Docents engaged with 424 visitors and library staff answered 600 questions during the run of the show. Some of the most common questions were:
How do you pronounce the artist’s name?
It’s contextual: it’s different in Japanese than in English, and not all English-speaking countries have the same pronunciation. For instance, in Australia, according to the Asia-Pacific Triennial of Contemporary Art, the pronunciation is “Yay-yoi Koo-sar-mar.”
Although artsource.com recommends “yah-YOY koo-SAH-ma,” arts blogger Greg Allan’s suggestion of “Yah-yoy Koo-saw-mah” is arguably more authentic because in Japanese each syllable has the same amount of emphasis.
Vowels are pronounced very short in Japanese, so Kusama sounds more like “K-as-ma.” This is similar to many English speakers skipping over the first o in laboratory — a linguistic trait known as elision.
The online video “How to Pronounce Kusama Yayoi Correctly” is helpful. Her full name is repeated 20 times, but you can get the gist from 0:29 to 0:32. If you’re wondering about the reversed order of her name in the video, that is the standard in Japanese. No wonder this is a top question! The video has had over 7,000 views.
Is she alive?
Yes, and she remains incredibly active as an artist.
How old is she?
Kusama is 89 years old. Infinity Mirrors spans over 50 years of the octogenarian’s career.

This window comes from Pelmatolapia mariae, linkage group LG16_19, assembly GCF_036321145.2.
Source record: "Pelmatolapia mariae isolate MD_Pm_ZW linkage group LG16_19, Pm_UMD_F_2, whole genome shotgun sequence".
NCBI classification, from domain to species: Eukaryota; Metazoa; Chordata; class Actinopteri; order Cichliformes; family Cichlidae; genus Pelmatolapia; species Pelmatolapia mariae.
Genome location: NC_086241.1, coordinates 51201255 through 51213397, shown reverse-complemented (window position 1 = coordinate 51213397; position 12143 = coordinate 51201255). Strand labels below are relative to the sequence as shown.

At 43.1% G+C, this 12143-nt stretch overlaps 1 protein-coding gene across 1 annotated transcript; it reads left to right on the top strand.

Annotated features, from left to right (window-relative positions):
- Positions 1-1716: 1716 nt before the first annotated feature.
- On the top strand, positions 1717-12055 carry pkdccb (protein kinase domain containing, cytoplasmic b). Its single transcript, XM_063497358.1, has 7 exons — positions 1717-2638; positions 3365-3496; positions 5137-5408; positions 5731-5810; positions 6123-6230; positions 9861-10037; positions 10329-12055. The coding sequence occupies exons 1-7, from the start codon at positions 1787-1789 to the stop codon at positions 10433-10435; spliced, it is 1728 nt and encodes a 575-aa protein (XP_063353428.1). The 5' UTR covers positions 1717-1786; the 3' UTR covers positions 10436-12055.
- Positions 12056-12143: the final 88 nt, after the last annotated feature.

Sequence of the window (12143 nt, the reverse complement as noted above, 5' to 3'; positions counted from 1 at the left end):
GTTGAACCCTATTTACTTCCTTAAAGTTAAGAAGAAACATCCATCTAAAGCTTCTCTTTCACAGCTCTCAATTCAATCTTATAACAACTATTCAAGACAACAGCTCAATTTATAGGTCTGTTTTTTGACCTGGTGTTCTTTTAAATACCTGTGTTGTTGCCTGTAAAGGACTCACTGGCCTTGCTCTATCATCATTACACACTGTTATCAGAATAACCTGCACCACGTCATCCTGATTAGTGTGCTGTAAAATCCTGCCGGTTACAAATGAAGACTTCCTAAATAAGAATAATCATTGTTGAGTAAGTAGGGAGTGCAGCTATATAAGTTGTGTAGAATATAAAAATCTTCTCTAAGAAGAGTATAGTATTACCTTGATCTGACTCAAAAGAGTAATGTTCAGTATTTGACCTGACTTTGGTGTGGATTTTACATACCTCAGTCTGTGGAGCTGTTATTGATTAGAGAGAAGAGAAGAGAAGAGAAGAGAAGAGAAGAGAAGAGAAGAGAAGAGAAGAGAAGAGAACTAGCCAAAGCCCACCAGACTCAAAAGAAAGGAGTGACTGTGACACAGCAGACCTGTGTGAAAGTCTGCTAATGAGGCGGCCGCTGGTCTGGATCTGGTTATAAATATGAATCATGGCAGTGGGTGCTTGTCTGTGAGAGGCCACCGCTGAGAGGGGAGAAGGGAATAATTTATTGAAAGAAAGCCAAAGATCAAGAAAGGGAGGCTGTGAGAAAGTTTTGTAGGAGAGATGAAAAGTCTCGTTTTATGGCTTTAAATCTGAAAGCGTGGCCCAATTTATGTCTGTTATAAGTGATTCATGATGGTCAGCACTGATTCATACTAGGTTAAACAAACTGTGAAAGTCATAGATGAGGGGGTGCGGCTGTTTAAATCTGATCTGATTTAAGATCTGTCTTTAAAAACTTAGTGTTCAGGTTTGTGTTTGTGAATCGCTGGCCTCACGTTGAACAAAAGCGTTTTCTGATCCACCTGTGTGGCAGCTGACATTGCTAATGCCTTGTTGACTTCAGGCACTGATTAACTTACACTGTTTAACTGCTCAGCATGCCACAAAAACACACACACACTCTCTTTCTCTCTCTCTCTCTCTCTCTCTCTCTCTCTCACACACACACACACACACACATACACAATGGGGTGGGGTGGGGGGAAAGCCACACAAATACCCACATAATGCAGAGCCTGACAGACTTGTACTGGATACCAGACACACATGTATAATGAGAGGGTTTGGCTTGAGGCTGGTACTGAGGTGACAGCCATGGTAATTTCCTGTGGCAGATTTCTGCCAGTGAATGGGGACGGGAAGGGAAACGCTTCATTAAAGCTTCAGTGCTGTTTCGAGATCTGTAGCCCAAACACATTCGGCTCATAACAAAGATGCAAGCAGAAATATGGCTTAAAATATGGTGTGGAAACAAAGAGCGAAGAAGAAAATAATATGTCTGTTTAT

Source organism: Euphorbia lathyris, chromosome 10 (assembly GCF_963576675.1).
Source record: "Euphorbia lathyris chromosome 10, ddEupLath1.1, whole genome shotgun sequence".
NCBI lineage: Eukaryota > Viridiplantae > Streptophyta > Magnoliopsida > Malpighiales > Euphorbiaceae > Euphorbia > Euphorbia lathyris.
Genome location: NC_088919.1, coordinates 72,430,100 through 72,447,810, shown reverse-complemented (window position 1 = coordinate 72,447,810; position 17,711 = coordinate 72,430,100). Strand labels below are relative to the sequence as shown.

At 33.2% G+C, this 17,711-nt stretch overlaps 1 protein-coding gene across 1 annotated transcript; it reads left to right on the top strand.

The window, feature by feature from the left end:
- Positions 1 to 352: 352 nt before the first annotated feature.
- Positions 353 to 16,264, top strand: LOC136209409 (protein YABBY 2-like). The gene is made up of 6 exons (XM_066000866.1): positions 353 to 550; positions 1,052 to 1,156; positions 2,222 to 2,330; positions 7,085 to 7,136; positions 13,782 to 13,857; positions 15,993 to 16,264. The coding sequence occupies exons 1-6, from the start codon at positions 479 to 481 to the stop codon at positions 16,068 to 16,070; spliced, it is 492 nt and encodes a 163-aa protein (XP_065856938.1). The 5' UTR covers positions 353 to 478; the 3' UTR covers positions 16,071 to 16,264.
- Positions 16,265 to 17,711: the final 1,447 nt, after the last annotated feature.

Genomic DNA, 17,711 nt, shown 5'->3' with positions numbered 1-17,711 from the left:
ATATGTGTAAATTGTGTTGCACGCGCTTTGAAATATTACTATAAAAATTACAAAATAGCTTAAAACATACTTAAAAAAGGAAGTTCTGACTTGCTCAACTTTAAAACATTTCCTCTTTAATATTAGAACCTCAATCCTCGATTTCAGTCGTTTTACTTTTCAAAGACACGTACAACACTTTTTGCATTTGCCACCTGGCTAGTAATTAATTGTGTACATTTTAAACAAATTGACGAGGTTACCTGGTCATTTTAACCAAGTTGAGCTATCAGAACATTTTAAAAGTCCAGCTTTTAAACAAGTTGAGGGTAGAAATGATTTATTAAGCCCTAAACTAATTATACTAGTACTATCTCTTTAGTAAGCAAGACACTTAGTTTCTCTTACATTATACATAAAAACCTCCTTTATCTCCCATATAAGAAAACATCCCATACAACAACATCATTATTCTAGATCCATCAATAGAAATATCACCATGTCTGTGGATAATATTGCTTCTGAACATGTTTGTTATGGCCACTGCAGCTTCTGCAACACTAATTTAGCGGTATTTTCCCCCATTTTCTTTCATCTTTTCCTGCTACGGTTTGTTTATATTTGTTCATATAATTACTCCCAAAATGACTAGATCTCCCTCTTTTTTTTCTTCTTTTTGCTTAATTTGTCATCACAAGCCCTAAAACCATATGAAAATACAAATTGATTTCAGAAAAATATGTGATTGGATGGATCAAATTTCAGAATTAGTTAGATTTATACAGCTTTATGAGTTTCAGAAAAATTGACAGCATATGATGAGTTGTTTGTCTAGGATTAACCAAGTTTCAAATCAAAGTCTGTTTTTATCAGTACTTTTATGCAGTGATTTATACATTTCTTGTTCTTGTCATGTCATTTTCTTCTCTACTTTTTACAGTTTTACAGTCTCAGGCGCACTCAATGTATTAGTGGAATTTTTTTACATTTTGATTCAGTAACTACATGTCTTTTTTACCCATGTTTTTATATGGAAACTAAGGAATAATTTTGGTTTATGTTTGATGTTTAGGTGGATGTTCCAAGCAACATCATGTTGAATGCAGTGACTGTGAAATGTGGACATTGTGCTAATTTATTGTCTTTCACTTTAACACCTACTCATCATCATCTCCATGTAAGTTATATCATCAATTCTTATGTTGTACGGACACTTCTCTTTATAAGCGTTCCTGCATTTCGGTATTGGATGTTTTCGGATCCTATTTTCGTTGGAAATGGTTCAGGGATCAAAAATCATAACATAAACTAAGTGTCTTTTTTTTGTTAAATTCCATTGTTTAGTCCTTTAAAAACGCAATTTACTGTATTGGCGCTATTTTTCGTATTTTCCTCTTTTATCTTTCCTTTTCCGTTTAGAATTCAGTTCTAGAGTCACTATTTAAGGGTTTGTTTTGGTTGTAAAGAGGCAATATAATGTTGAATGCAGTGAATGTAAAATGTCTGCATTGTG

How are the polka-dot wrappings fastened around the trees?
The wrappings are fastened with elastic cords. The fabric is stapled at the seams but not to the trees. No trees were harmed in the process.
How heavy are the silver balls in Narcissus Garden?
There are approximately 1,000 stainless steel balls installed in the planters of the Ames Family Atrium. Each ball weighs 2 pounds.
What is the large mirrored box in the Ames Family Atrium?
It’s called Where the Lights in My Heart Go, and it’s the first Infinity Mirror Room that visitors enter as part of the show. Its inclusion is unique to the CMA and is on loan from one of the museum’s trustees. The work is also unique in the sense that it’s the first of Kusama’s Infinity Mirror Rooms that doesn’t use artificial light inside.
Does she make the Infinity Mirror Rooms herself?
Kusama oversees an atelier, or studio, employing multiple staff members in Tokyo. Works are made collectively with her approval and according to her specifications.
Why are there time limits on the Infinity Mirror Rooms?
At the request of the artist, visitors have 20 to 30 seconds to be enclosed in each Infinity Mirror Room at the CMA. Social media indicates that this gives plenty of time to snap a selfie!